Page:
Three Monkeys Online

A Curious, Alternative Magazine

The Crash : What the Irish Economy has in Common With an Airline Disaster

“It’s ozone.”

“What’s that, something to do with the tropical zone?”

“No,” Roberts said. “Ozone is air charged with electricity.”

Bonin had now experienced three unusual stimuli: first, the novelty of crossing the equator; second, the sight of Saint Elmo’s fire; and now a sharp, chlorine like smell. There’s a reason people spend billions on perfume every year: the nose connects directly to the brain, making it a powerful source of arousal. It doesn’t have to be relayed via the nervous system, like touch, turned the right way up, like sight, or amplified, like hearing. It takes immediate effect. Bonin smelled something most humans never do: Ozone, O3.

Novelty is exciting in the right circumstances, but in the wrong ones it’s distracting, even unsettling. Brian Lenihan said of the two bankers that visited him on the 28th September 2008:

“I’d never met Mister Drumm before. It was most unusual for them to call to my office.”

Brian Lenihan encountered a lot of novelty in the run up to the 29.09.08, lots of new concepts to grasp and differing views to parse. David McWilliams had given him a crash course in economics at their midnight meeting two weeks before.

“This must have been very difficult for a man who’d spent all his life in law,” McWilliams said later of the Minister. “He told me he’d been breaking himself into the job and economics by reading Alan Greenspan’s autobiography. “Sweet Jesus!” I thought. That was the worst place to start. That epoch was over. It was like a Minister for Transport a hundred years ago trying to learn about cars by reading a book about fast horses.”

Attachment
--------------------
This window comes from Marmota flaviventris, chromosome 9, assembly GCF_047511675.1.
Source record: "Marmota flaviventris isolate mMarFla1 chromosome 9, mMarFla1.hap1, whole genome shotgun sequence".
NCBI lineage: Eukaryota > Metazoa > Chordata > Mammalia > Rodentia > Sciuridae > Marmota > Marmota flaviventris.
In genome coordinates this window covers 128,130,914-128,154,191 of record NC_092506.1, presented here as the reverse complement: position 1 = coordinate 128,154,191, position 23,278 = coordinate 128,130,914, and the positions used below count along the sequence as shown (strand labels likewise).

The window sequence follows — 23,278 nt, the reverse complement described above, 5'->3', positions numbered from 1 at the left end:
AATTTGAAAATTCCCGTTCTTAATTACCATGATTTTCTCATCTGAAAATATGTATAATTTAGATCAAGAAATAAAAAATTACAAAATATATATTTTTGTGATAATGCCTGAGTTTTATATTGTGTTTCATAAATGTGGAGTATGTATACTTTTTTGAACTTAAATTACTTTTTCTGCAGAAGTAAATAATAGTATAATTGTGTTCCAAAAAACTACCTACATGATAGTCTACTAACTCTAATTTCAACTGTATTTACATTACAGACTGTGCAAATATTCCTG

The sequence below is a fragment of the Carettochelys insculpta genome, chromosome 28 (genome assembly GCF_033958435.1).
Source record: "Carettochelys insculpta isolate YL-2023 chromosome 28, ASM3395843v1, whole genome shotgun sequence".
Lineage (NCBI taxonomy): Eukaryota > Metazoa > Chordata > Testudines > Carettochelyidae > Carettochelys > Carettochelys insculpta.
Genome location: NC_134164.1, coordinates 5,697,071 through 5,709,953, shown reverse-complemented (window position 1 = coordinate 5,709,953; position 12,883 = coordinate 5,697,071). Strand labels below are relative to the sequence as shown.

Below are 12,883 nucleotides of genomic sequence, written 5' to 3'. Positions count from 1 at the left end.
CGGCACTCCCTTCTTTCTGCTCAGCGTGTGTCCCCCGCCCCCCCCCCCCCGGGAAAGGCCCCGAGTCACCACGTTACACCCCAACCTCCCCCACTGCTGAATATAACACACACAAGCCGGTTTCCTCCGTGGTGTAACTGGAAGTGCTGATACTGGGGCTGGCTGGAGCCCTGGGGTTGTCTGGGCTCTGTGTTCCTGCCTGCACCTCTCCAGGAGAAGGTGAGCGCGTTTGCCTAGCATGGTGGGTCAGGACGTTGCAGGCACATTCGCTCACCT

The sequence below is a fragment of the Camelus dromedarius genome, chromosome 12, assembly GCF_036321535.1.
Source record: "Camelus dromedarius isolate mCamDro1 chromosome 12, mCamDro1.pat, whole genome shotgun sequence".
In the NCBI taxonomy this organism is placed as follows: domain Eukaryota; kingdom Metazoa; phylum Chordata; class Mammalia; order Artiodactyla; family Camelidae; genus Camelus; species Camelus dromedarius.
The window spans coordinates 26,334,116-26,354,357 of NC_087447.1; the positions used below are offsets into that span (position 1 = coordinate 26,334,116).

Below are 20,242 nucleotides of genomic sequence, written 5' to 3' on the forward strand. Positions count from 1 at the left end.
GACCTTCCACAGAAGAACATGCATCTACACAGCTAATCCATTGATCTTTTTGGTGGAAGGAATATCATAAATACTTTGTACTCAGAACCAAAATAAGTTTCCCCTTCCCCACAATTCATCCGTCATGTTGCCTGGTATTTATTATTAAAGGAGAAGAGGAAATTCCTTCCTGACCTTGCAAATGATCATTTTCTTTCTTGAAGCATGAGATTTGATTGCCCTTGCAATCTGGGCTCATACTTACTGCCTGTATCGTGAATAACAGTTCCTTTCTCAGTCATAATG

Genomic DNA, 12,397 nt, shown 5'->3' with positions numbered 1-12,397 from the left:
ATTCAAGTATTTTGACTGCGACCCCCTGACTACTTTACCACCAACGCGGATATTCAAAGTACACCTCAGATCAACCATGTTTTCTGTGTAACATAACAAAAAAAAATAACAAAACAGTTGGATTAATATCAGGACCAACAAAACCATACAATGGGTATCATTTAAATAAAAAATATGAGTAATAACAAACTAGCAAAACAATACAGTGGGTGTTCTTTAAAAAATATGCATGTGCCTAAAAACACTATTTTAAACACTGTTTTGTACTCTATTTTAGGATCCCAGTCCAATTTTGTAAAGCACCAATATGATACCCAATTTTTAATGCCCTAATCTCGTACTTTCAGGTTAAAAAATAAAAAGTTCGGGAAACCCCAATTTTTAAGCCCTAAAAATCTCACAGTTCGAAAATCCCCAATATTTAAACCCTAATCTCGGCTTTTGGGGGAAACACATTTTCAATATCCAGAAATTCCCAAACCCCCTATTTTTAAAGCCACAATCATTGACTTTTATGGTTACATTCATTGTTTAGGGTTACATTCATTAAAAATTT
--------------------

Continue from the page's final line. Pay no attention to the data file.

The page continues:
Or, David McWilliams might have said, like a Minister for Transport a hundred years ago trying to learn about planes by reading a book about fast birds. Brian Lenihan had to deal with new faces, new voices and ideas in an historic meeting. He had to listen to them, understand them and come to a decision, fast. Later he said:

“What surprised me at the meeting was how great the funding pressures were throughout the system. The fact was that the funding available to any of the banks in the system was at best a number of weeks.”

Brian Lenihan had awoken from a dream of a prosperous Ireland to find himself in a strange new country.

At ten past two in the morning large ice crystals struck the nose of the plane, making a banging noise. An alarm sounded. The autopilot disengaged and handed control to Bonin. He grabbed the stick with his sense of sight, smell and hearing overwhelmed.

“I’ve got the controls,” he said.

“Alright,” Roberts replied.

Unbeknown to the pilots the pitot tubes had frozen over. The manufacturers would later insist they were safe, that they’d been tested, retested and passed. But without the pitots, the plane couldn’t collect information about speed or progress. In the absence of reliable data with which to fly the plane, the Airbus’ computers shut down autopilot and handed over to Bonin. The pilots were flying in the dark without instruments.